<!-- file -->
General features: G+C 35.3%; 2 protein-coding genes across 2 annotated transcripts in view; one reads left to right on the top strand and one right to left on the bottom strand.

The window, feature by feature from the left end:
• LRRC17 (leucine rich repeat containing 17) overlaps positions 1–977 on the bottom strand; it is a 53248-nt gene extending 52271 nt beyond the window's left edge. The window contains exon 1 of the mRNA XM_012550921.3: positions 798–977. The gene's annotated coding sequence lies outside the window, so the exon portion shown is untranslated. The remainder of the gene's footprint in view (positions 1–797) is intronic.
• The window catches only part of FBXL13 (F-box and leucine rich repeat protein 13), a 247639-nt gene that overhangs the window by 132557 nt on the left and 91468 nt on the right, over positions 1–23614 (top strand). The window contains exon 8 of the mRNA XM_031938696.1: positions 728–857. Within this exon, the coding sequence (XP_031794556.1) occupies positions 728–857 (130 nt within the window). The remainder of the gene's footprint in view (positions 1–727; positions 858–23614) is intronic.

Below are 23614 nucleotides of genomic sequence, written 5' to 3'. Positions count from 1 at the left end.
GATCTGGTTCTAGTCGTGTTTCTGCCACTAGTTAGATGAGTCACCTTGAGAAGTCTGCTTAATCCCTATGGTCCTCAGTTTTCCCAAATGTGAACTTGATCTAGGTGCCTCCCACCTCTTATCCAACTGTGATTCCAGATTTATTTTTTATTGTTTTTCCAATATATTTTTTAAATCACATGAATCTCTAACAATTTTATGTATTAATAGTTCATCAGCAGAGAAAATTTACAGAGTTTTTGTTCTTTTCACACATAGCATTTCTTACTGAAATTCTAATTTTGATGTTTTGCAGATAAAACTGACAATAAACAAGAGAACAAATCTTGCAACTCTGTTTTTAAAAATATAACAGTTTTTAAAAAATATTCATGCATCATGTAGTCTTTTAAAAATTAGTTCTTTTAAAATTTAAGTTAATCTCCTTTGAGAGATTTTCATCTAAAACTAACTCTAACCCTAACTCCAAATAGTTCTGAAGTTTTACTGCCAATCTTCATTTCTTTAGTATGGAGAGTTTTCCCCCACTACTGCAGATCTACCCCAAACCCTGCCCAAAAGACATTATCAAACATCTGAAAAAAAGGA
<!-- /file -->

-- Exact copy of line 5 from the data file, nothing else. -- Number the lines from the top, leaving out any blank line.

Below are 23614 nucleotides of genomic sequence, written 5' to 3'. Positions count from 1 at the left end.